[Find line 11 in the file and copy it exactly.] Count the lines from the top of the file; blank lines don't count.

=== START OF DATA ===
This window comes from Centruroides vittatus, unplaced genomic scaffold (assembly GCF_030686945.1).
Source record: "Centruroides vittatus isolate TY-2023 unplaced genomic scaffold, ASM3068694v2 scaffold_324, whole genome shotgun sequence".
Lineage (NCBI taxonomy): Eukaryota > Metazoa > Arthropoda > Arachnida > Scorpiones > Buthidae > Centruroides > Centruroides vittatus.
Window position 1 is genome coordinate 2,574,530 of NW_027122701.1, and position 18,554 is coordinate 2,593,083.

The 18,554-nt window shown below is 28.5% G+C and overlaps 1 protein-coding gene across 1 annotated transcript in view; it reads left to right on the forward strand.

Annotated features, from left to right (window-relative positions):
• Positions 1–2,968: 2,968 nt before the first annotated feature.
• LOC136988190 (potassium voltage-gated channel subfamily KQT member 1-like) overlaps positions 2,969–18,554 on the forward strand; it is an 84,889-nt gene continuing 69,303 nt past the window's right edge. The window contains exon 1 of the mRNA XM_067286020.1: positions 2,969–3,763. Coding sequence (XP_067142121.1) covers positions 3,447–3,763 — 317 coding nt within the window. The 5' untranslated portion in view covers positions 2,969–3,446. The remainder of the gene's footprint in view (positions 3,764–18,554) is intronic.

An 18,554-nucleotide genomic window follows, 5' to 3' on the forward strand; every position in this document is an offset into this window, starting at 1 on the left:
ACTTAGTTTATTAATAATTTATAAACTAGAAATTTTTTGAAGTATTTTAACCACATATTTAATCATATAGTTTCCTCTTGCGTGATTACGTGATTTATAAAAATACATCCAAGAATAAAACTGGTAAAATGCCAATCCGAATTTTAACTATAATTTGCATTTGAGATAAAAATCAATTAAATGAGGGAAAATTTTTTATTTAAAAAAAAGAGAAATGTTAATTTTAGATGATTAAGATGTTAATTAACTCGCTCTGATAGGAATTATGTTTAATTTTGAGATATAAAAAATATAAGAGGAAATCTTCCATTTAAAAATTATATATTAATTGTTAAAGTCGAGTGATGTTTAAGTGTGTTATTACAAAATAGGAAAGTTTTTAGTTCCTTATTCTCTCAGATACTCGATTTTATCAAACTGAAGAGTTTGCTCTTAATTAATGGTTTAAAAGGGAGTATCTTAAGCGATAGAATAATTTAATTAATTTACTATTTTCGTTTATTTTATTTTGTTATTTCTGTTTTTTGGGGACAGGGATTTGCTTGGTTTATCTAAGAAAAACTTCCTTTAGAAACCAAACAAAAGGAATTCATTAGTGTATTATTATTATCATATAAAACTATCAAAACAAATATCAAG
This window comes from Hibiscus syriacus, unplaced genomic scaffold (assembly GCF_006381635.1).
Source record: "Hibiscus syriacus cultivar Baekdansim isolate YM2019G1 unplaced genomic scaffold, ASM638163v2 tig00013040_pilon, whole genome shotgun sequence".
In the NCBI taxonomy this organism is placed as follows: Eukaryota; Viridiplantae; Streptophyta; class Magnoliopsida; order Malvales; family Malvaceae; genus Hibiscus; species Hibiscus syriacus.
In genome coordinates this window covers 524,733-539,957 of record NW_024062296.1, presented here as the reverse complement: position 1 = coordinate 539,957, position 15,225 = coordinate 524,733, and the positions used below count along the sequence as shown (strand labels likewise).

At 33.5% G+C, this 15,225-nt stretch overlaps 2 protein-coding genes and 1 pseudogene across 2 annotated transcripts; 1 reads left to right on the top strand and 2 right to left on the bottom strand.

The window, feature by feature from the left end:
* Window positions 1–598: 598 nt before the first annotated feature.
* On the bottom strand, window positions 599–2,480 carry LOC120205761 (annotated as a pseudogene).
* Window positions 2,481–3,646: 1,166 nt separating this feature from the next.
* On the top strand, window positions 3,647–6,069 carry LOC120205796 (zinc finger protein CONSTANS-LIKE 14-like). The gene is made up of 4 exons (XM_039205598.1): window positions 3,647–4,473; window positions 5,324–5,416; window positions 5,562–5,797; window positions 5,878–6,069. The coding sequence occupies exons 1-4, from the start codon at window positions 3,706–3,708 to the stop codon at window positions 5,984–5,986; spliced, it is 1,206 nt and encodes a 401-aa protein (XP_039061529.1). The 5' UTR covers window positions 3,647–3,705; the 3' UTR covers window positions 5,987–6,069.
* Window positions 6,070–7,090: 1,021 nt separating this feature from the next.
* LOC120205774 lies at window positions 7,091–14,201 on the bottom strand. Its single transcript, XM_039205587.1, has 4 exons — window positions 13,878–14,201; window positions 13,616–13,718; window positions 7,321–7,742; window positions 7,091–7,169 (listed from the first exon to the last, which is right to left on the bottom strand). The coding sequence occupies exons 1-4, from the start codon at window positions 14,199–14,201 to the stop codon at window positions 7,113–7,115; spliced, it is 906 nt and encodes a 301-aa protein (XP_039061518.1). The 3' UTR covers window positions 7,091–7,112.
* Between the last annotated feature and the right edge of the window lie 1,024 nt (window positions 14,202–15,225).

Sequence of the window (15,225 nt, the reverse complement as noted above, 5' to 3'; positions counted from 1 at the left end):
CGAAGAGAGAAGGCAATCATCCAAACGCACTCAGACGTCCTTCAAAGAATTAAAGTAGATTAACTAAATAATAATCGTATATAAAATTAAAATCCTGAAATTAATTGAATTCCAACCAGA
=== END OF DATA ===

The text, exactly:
This window comes from Hibiscus syriacus, unplaced genomic scaffold (assembly GCF_006381635.1).